GLOBE at Night Light Pollution

March 16, 2007

Orionforglobe copy

Provided by: Martin Ruzek, USRA
Summary authors & editors: Martin Ruzek

Can you see the stars? Join thousands of students, families and citizen-scientists hunting for stars now through March 21, 2007. The GLOBE at Night project is an international event to observe the nighttime sky and learn more about light pollution around the world. Participants locate the constellation Orion in the night sky, note the dimmest stars visible, and return their observations via a simple web site. The above dusky view of Orion from northeastern Wisconsin reveals stars to about the 5th magnitude.

Light pollution is the illumination of the night sky caused by artificial light sources on the ground (streetlights, billboards, etc.). Both the light and the loss of contrast make it difficult to find fainter stars and nebulae. The amount of outdoor lighting increases as a result of increasing population. As cities and suburban areas grow, the number of lights at night also increases. Lights, contrast, and glare all impact the number of stars that are visible in a given location. Only the brightest stars are visible when there is a lot of nighttime lighting.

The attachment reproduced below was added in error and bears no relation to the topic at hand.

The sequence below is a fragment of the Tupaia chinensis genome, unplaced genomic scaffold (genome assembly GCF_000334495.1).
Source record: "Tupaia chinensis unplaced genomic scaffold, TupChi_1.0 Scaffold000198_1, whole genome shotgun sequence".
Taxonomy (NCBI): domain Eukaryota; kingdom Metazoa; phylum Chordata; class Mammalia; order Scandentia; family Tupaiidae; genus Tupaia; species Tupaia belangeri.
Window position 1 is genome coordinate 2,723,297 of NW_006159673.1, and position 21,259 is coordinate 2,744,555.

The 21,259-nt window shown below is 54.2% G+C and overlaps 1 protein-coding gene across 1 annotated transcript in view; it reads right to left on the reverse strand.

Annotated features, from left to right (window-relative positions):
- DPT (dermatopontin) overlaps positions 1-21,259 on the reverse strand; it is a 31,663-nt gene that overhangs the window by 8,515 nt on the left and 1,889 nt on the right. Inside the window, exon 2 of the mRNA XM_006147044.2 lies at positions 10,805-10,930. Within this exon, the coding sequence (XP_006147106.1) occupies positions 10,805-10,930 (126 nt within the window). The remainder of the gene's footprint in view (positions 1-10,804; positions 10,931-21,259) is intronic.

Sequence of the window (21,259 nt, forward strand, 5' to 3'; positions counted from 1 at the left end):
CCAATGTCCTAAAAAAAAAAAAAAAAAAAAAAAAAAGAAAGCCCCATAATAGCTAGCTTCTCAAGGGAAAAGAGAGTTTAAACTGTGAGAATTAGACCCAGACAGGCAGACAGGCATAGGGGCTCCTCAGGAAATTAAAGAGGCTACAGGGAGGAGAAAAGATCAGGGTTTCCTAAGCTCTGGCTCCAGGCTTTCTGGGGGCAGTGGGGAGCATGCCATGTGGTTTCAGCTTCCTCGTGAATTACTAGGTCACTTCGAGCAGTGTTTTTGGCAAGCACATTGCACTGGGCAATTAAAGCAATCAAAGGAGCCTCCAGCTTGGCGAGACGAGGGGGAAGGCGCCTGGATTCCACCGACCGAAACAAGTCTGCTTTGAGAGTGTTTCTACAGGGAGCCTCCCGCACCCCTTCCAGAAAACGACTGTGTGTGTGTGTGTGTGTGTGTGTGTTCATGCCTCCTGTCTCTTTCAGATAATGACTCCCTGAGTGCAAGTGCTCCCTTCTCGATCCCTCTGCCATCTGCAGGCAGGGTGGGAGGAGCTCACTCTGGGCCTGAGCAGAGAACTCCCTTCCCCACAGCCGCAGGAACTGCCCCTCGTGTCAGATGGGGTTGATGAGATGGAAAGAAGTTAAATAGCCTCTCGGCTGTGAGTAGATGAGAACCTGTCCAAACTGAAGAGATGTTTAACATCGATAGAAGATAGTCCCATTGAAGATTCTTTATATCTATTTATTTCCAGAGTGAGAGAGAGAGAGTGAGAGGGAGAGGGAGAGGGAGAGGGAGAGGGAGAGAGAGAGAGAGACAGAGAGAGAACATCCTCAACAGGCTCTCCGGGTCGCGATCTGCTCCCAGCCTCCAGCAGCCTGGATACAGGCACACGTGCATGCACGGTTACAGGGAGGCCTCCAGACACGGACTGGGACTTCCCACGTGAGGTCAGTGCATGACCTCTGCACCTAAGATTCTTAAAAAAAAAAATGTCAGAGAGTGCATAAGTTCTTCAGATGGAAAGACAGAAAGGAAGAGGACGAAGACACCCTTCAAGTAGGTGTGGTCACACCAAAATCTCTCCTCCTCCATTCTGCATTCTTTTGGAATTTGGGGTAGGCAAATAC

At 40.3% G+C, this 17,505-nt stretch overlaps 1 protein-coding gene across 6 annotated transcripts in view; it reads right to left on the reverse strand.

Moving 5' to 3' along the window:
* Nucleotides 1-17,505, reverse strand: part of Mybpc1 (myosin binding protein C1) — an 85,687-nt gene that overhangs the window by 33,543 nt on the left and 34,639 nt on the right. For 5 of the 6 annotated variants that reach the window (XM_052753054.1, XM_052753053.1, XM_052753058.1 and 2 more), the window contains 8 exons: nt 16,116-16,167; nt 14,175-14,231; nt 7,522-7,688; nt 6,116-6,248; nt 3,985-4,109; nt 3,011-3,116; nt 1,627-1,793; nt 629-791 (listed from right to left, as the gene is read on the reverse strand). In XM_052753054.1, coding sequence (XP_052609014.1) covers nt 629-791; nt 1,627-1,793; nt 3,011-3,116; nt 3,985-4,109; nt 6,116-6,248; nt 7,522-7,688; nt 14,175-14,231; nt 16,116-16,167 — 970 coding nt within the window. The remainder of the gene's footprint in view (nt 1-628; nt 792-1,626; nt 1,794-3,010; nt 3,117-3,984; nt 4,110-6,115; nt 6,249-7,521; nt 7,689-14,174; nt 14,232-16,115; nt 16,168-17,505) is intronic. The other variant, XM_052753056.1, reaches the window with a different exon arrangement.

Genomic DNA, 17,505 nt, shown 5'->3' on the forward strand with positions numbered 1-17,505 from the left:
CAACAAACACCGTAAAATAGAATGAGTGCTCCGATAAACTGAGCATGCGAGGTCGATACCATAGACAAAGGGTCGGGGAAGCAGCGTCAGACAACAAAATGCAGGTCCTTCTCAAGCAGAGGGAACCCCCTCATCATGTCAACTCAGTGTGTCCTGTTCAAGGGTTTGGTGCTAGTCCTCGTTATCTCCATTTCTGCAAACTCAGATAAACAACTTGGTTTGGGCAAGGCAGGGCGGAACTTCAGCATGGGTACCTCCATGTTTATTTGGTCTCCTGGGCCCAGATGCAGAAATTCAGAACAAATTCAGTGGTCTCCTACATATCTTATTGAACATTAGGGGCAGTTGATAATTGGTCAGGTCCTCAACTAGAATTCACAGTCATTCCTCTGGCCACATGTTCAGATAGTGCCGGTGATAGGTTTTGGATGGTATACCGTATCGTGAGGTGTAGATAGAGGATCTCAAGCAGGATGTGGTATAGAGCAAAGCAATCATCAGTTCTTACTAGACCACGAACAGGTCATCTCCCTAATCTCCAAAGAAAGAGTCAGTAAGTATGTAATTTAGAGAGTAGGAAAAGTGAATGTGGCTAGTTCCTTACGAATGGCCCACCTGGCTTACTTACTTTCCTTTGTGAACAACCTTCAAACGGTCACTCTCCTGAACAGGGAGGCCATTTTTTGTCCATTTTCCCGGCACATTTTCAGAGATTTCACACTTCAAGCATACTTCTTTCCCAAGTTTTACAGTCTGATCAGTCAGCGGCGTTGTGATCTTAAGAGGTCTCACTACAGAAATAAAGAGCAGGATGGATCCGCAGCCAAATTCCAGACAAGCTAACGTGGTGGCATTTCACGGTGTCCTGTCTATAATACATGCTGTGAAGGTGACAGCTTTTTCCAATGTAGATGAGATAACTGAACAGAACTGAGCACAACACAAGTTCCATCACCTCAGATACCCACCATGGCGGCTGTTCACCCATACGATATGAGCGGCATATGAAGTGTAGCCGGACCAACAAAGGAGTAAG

GLOBE at Night aims to gather observations from around the world to document the extent of ground lighting and conditions that interefere with observing the night sky. It's a fun and easy way to learn more about maps and the night sky. Find a friend and check out the link below!

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